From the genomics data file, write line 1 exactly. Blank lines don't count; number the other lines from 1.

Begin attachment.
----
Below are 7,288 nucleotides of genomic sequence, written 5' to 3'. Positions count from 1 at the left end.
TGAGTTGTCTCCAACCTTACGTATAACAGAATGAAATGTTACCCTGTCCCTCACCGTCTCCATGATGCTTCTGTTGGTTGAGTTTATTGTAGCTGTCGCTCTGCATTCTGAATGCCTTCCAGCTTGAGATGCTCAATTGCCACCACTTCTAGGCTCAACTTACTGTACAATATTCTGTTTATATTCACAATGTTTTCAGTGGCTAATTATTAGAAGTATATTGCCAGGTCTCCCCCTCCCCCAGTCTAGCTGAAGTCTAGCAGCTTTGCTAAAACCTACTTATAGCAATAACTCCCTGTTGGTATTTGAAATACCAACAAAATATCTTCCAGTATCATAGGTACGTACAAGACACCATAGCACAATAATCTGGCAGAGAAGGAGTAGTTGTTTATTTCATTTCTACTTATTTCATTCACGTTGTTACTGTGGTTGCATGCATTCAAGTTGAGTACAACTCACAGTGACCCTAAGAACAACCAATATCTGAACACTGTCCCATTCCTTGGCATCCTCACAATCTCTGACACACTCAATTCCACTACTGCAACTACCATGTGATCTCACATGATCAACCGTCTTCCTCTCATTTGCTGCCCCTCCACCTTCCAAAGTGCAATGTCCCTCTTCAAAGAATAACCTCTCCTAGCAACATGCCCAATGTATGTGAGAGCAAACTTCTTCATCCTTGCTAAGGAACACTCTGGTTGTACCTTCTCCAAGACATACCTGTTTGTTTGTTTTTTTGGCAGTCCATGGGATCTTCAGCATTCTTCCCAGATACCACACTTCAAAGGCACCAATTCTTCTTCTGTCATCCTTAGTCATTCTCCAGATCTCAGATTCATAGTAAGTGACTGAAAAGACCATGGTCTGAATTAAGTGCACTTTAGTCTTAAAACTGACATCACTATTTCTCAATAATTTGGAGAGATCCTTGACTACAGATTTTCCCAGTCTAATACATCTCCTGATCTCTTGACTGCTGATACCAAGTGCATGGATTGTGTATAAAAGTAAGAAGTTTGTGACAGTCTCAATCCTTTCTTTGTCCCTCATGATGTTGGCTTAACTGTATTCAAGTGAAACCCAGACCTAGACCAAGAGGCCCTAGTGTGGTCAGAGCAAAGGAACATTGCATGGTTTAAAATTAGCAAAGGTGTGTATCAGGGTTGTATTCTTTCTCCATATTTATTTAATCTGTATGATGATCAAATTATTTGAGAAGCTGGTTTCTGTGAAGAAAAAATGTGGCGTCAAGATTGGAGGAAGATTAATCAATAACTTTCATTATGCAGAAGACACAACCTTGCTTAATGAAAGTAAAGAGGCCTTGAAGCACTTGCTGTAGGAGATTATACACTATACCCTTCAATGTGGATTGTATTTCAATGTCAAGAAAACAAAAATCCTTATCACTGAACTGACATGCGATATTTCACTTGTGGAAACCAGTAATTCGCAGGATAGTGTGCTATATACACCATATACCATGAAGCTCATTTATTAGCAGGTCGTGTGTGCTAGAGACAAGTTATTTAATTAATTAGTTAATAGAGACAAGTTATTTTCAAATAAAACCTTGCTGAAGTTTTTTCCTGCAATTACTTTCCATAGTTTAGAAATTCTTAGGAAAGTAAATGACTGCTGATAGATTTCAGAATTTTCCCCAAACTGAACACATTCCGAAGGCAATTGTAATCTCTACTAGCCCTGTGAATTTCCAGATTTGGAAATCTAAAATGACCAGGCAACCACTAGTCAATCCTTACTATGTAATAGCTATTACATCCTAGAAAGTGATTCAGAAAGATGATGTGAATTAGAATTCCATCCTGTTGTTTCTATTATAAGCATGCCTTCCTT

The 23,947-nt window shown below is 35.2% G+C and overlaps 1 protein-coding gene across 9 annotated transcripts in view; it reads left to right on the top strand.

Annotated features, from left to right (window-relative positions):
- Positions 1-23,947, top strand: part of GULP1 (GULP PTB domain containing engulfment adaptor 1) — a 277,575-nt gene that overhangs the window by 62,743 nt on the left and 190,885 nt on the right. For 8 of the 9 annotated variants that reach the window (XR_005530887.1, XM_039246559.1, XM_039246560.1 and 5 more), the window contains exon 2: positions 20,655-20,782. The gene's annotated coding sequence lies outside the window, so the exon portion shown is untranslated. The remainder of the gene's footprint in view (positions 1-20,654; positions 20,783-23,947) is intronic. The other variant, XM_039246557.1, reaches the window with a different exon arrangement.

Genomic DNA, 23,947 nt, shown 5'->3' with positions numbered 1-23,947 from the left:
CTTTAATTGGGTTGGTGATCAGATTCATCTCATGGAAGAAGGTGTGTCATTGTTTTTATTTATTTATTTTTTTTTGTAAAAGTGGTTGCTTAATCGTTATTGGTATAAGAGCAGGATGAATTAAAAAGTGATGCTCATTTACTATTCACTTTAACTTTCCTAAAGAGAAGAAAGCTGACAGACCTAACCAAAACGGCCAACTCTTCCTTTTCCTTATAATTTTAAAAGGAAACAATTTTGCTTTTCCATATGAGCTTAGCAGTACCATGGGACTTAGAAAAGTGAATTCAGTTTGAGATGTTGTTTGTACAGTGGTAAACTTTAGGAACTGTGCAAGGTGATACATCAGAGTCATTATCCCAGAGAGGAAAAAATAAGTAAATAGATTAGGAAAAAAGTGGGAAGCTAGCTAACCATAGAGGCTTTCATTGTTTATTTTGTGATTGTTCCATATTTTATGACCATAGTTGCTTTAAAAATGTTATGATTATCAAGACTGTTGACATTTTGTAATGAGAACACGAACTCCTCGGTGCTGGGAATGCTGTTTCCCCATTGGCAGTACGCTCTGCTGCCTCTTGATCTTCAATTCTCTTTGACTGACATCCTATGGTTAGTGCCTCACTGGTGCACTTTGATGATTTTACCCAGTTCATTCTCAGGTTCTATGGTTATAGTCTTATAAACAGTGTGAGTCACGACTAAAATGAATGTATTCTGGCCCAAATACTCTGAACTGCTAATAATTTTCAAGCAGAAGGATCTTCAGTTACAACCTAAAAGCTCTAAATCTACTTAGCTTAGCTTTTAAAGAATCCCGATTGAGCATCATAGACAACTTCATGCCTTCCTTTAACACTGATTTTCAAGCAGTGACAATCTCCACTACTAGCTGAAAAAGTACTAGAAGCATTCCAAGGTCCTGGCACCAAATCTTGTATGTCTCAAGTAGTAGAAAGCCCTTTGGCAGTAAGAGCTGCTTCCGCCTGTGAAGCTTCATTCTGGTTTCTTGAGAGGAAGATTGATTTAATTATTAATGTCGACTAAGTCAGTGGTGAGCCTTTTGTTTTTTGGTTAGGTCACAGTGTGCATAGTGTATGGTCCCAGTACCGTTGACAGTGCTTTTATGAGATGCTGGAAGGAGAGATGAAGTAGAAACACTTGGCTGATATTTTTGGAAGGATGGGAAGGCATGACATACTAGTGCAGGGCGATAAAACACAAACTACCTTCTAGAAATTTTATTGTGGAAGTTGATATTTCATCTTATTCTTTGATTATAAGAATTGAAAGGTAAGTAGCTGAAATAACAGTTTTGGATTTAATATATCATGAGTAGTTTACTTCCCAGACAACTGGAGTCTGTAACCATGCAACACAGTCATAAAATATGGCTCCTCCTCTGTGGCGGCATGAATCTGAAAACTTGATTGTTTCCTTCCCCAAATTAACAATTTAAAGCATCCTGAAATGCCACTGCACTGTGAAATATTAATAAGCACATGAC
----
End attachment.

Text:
Below are 7,288 nucleotides of genomic sequence, written 5' to 3'. Positions count from 1 at the left end.